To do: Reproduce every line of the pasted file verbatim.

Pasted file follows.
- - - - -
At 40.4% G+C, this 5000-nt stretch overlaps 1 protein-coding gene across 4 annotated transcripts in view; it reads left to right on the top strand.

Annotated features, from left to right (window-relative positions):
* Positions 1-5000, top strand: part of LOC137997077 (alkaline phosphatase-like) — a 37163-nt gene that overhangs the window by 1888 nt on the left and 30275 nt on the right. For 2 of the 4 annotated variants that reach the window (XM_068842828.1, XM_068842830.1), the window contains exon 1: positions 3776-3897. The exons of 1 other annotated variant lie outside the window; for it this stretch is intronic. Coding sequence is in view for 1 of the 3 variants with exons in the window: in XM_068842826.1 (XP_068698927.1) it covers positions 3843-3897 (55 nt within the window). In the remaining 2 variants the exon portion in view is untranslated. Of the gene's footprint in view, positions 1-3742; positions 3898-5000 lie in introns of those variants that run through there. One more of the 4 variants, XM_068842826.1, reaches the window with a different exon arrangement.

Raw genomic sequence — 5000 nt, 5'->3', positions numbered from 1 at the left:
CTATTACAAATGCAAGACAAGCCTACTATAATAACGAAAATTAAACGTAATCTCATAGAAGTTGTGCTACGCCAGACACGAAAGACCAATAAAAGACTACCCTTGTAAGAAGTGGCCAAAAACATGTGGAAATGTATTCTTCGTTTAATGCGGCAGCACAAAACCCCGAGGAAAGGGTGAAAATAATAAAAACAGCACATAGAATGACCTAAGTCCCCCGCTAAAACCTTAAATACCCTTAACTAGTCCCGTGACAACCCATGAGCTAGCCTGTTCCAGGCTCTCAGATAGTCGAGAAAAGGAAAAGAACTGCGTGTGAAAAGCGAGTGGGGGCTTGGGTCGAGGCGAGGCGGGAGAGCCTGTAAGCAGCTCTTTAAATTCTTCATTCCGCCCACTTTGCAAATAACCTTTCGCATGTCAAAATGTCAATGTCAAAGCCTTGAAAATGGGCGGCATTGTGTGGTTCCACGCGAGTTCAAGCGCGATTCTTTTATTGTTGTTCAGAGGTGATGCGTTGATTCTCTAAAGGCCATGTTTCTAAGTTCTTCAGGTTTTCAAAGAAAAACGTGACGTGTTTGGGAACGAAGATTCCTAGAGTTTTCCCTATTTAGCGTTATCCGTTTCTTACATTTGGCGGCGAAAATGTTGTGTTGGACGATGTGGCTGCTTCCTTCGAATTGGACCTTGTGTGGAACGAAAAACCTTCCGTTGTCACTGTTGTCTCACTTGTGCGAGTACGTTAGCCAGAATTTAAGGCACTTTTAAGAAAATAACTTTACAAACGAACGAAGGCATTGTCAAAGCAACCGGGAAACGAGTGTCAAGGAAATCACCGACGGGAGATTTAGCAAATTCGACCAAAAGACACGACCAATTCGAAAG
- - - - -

At 40.4% G+C, this 5000-nt stretch overlaps 1 protein-coding gene across 4 annotated transcripts in view; it reads left to right on the top strand.

Annotated features, from left to right (window-relative positions):
* Positions 1-5000, top strand: part of LOC137997077 (alkaline phosphatase-like) — a 37163-nt gene that overhangs the window by 1888 nt on the left and 30275 nt on the right. For 2 of the 4 annotated variants that reach the window (XM_068842828.1, XM_068842830.1), the window contains exon 1: positions 3776-3897. The exons of 1 other annotated variant lie outside the window; for it this stretch is intronic. Coding sequence is in view for 1 of the 3 variants with exons in the window: in XM_068842826.1 (XP_068698927.1) it covers positions 3843-3897 (55 nt within the window). In the remaining 2 variants the exon portion in view is untranslated. Of the gene's footprint in view, positions 1-3742; positions 3898-5000 lie in introns of those variants that run through there. One more of the 4 variants, XM_068842826.1, reaches the window with a different exon arrangement.

Raw genomic sequence — 5000 nt, 5'->3', positions numbered from 1 at the left:
CTATTACAAATGCAAGACAAGCCTACTATAATAACGAAAATTAAACGTAATCTCATAGAAGTTGTGCTACGCCAGACACGAAAGACCAATAAAAGACTACCCTTGTAAGAAGTGGCCAAAAACATGTGGAAATGTATTCTTCGTTTAATGCGGCAGCACAAAACCCCGAGGAAAGGGTGAAAATAATAAAAACAGCACATAGAATGACCTAAGTCCCCCGCTAAAACCTTAAATACCCTTAACTAGTCCCGTGACAACCCATGAGCTAGCCTGTTCCAGGCTCTCAGATAGTCGAGAAAAGGAAAAGAACTGCGTGTGAAAAGCGAGTGGGGGCTTGGGTCGAGGCGAGGCGGGAGAGCCTGTAAGCAGCTCTTTAAATTCTTCATTCCGCCCACTTTGCAAATAACCTTTCGCATGTCAAAATGTCAATGTCAAAGCCTTGAAAATGGGCGGCATTGTGTGGTTCCACGCGAGTTCAAGCGCGATTCTTTTATTGTTGTTCAGAGGTGATGCGTTGATTCTCTAAAGGCCATGTTTCTAAGTTCTTCAGGTTTTCAAAGAAAAACGTGACGTGTTTGGGAACGAAGATTCCTAGAGTTTTCCCTATTTAGCGTTATCCGTTTCTTACATTTGGCGGCGAAAATGTTGTGTTGGACGATGTGGCTGCTTCCTTCGAATTGGACCTTGTGTGGAACGAAAAACCTTCCGTTGTCACTGTTGTCTCACTTGTGCGAGTACGTTAGCCAGAATTTAAGGCACTTTTAAGAAAATAACTTTACAAACGAACGAAGGCATTGTCAAAGCAACCGGGAAACGAGTGTCAAGGAAATCACCGACGGGAGATTTAGCAAATTCGACCAAAAGACACGACCAATTCGAAAG